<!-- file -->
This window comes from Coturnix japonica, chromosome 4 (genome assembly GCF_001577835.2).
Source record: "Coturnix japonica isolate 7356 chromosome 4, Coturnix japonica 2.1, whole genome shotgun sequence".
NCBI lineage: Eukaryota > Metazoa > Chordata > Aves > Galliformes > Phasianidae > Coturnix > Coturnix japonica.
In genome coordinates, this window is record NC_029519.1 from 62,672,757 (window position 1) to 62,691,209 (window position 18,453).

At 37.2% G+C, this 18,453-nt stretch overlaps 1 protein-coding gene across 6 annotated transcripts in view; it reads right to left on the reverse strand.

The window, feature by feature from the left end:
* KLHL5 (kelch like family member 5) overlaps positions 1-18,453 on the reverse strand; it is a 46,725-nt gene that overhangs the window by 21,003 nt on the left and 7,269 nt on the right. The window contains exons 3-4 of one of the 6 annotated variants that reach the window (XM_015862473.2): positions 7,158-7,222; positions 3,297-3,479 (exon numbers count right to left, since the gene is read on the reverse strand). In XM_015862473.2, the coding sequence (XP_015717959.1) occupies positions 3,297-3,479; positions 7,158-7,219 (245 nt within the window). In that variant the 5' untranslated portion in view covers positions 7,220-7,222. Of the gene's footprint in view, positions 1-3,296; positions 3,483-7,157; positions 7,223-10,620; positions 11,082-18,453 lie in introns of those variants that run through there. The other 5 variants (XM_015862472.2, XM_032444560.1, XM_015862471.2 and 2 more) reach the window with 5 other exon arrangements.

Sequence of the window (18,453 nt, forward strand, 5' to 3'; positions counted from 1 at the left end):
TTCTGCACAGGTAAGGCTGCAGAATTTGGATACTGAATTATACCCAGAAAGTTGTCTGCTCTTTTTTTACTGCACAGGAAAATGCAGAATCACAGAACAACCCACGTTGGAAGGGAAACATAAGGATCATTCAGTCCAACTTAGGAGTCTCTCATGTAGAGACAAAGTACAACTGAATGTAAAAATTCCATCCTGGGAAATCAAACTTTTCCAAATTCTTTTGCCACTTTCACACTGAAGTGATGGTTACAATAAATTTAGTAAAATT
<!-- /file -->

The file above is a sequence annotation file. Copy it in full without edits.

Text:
This window comes from Coturnix japonica, chromosome 4 (genome assembly GCF_001577835.2).
Source record: "Coturnix japonica isolate 7356 chromosome 4, Coturnix japonica 2.1, whole genome shotgun sequence".
NCBI lineage: Eukaryota > Metazoa > Chordata > Aves > Galliformes > Phasianidae > Coturnix > Coturnix japonica.
In genome coordinates, this window is record NC_029519.1 from 62,672,757 (window position 1) to 62,691,209 (window position 18,453).

At 37.2% G+C, this 18,453-nt stretch overlaps 1 protein-coding gene across 6 annotated transcripts in view; it reads right to left on the reverse strand.

The window, feature by feature from the left end:
* KLHL5 (kelch like family member 5) overlaps positions 1-18,453 on the reverse strand; it is a 46,725-nt gene that overhangs the window by 21,003 nt on the left and 7,269 nt on the right. The window contains exons 3-4 of one of the 6 annotated variants that reach the window (XM_015862473.2): positions 7,158-7,222; positions 3,297-3,479 (exon numbers count right to left, since the gene is read on the reverse strand). In XM_015862473.2, the coding sequence (XP_015717959.1) occupies positions 3,297-3,479; positions 7,158-7,219 (245 nt within the window). In that variant the 5' untranslated portion in view covers positions 7,220-7,222. Of the gene's footprint in view, positions 1-3,296; positions 3,483-7,157; positions 7,223-10,620; positions 11,082-18,453 lie in introns of those variants that run through there. The other 5 variants (XM_015862472.2, XM_032444560.1, XM_015862471.2 and 2 more) reach the window with 5 other exon arrangements.

Sequence of the window (18,453 nt, forward strand, 5' to 3'; positions counted from 1 at the left end):
TTCTGCACAGGTAAGGCTGCAGAATTTGGATACTGAATTATACCCAGAAAGTTGTCTGCTCTTTTTTTACTGCACAGGAAAATGCAGAATCACAGAACAACCCACGTTGGAAGGGAAACATAAGGATCATTCAGTCCAACTTAGGAGTCTCTCATGTAGAGACAAAGTACAACTGAATGTAAAAATTCCATCCTGGGAAATCAAACTTTTCCAAATTCTTTTGCCACTTTCACACTGAAGTGATGGTTACAATAAATTTAGTAAAATT